Condition: Near Mint
Manufacturer: Overhoff & Cie.
Product Description: This is an extremely attractive example of an aluminum DAF buckle, in near mint condition. This pattern of belt buckle was worn by personnel of the Deutsche Arbeitsfront (German Labor Front), the trade union association in Germany during the Third Reich. This aluminum DAF buckle is likely a prewar example. This buckle pattern features a bold representation of the DAF organizational emblem- a swastika inside a toothed gear. The front of this buckle is extremely clean and shows no sign of wear. The reverse of the buckle is well marked and features the RZM logo of the Reichszeugmeisterei as well as the maker code M4/27, indicating manufacture by the firm of Overhoff & Cie. in Ludenscheid. There is some extremely minor age patination and toning to the reverse of the buckle, as well as the nickel plated steel prong attachment for affixing this to a belt. This aluminum DAF buckle is nearly perfect and is complete in all aspects. It’s an extremely desirable example of this buckle, one of the scarcer of the civil organization buckles.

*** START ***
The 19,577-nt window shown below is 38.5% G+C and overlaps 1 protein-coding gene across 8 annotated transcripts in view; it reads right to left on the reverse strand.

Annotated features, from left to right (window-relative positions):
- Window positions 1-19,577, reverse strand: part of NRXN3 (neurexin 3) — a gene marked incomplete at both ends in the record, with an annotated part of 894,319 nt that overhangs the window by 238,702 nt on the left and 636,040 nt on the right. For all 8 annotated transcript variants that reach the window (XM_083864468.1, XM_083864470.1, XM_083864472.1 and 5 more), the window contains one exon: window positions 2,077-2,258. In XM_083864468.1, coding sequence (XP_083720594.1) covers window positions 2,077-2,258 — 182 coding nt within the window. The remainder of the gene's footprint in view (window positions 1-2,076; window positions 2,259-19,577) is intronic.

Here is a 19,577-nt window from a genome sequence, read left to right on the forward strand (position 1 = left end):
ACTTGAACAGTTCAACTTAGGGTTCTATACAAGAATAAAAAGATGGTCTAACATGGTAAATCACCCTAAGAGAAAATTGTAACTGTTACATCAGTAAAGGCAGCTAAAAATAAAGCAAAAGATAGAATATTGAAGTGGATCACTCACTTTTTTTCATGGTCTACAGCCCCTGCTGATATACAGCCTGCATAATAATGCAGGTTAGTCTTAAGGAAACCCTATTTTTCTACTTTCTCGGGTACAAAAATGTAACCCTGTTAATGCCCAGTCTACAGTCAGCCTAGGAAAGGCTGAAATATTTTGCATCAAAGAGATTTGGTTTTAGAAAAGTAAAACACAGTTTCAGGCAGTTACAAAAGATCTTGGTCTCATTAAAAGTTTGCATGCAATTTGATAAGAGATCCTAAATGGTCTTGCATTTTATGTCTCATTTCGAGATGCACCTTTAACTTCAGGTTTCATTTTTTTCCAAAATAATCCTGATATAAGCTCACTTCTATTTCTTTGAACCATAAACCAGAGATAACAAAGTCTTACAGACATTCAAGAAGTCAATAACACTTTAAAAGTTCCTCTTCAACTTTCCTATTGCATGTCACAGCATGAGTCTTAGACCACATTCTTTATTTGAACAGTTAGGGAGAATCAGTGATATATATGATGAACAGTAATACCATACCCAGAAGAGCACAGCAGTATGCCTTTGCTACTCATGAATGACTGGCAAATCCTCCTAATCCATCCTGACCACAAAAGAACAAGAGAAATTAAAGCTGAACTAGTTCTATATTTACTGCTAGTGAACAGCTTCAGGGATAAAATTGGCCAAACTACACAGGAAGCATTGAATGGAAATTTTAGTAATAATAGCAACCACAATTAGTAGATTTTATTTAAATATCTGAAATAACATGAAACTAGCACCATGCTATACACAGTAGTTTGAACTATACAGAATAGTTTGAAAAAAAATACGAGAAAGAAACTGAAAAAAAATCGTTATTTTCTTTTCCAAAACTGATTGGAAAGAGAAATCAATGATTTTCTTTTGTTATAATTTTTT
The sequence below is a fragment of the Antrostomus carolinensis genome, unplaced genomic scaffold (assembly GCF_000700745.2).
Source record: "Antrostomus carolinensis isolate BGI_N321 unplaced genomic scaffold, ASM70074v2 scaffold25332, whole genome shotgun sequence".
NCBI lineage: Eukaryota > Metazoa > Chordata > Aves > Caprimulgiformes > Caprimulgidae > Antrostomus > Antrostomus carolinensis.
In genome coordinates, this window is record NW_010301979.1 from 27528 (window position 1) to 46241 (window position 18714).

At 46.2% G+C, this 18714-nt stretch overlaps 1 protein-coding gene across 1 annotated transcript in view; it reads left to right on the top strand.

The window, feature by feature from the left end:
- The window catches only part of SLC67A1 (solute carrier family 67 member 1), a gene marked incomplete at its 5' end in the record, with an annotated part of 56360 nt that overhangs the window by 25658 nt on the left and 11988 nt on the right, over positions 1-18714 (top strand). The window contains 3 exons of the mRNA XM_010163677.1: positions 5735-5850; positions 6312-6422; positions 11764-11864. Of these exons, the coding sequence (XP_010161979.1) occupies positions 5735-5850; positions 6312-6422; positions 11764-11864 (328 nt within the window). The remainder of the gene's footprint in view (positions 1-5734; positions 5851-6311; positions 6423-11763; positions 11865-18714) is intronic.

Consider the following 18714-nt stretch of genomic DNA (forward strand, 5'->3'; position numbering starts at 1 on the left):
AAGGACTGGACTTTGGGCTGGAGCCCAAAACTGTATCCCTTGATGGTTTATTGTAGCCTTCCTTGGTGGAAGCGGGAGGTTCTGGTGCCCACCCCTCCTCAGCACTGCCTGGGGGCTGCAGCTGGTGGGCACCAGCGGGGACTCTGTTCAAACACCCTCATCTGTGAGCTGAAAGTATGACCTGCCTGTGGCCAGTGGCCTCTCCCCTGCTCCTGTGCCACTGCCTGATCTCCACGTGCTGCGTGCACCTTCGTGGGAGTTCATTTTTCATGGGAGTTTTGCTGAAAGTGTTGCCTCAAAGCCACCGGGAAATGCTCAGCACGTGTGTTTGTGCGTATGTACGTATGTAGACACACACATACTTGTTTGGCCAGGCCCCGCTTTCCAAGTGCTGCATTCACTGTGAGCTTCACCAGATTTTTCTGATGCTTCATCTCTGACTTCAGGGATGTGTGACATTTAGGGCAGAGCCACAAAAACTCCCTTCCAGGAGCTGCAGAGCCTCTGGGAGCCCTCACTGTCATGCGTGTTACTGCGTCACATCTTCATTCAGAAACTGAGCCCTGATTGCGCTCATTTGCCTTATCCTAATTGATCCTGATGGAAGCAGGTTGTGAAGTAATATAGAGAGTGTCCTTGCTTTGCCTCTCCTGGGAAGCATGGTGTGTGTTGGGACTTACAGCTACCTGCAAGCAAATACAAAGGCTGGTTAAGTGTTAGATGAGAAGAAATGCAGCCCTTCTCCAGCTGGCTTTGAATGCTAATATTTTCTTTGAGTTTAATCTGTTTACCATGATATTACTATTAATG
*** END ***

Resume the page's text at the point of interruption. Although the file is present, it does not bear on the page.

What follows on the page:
Historical Description: The belt buckle was an important part of the regalia worn by all uniformed military, civil, political and paramilitary organizations during the Third Reich. The belt (“Koppel”) was part of the uniform, and would always be worn while on duty. The belt buckle (“Koppelschloss”) was generally specific to each organization, with many organizations having separate belt buckles for officers and for enlisted personnel, sometimes with different colors and finishes to further denote specific purposes. The buckles were adorned with various mottos and designs specific to the organizations for which they were intended. Many designs used the German national eagle emblem, in a variety of forms. Belt buckles were worn with uniforms ranging from finely tailored officer parade uniforms, to the issue uniforms of enlisted soldiers in combat. Generally speaking, most German belt buckles of the Third Reich were made with two prongs on the reverse, to allow the buckle to be worn and adjusted on a belt. The buckle had a catch that would mate with a hook on the belt, when worn. The earliest Third Reich buckles were often made of brass, or nickel silver. Later, aluminum became very common, and was used on private purchase as well as enlisted buckles of the German military, with or without a painted or plated finish. After WWII began, most enlisted military buckles were steel. Nazi belt buckles were popular souvenirs for Allied troops who served in Europe. Some types were made by the millions and remain quite common today. Others were made in limited numbers and are very rare.
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